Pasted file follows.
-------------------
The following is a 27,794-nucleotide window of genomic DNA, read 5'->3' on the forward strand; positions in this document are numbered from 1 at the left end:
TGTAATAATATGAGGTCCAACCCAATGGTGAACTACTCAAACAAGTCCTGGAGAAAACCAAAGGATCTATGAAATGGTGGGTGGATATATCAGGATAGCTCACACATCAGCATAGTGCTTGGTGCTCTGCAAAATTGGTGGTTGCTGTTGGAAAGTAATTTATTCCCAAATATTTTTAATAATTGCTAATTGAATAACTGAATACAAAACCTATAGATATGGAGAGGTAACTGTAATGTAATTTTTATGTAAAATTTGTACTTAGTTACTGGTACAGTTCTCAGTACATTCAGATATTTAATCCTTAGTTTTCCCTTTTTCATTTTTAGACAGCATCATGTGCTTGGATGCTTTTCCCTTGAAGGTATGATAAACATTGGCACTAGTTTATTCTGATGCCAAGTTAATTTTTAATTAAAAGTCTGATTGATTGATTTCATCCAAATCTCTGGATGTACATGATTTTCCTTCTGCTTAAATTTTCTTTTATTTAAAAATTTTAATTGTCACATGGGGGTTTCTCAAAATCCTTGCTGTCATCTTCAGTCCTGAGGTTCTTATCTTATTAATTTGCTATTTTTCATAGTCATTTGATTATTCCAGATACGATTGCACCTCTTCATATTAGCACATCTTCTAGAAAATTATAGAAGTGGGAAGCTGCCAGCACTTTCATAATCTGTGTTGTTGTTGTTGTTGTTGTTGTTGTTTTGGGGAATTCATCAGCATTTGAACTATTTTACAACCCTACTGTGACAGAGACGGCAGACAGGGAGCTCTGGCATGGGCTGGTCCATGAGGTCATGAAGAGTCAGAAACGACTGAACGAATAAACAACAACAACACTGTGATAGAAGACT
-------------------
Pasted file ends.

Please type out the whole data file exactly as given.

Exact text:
The following is a 27,794-nucleotide window of genomic DNA, read 5'->3' on the forward strand; positions in this document are numbered from 1 at the left end:
TGTAATAATATGAGGTCCAACCCAATGGTGAACTACTCAAACAAGTCCTGGAGAAAACCAAAGGATCTATGAAATGGTGGGTGGATATATCAGGATAGCTCACACATCAGCATAGTGCTTGGTGCTCTGCAAAATTGGTGGTTGCTGTTGGAAAGTAATTTATTCCCAAATATTTTTAATAATTGCTAATTGAATAACTGAATACAAAACCTATAGATATGGAGAGGTAACTGTAATGTAATTTTTATGTAAAATTTGTACTTAGTTACTGGTACAGTTCTCAGTACATTCAGATATTTAATCCTTAGTTTTCCCTTTTTCATTTTTAGACAGCATCATGTGCTTGGATGCTTTTCCCTTGAAGGTATGATAAACATTGGCACTAGTTTATTCTGATGCCAAGTTAATTTTTAATTAAAAGTCTGATTGATTGATTTCATCCAAATCTCTGGATGTACATGATTTTCCTTCTGCTTAAATTTTCTTTTATTTAAAAATTTTAATTGTCACATGGGGGTTTCTCAAAATCCTTGCTGTCATCTTCAGTCCTGAGGTTCTTATCTTATTAATTTGCTATTTTTCATAGTCATTTGATTATTCCAGATACGATTGCACCTCTTCATATTAGCACATCTTCTAGAAAATTATAGAAGTGGGAAGCTGCCAGCACTTTCATAATCTGTGTTGTTGTTGTTGTTGTTGTTGTTGTTTTGGGGAATTCATCAGCATTTGAACTATTTTACAACCCTACTGTGACAGAGACGGCAGACAGGGAGCTCTGGCATGGGCTGGTCCATGAGGTCATGAAGAGTCAGAAACGACTGAACGAATAAACAACAACAACACTGTGATAGAAGACT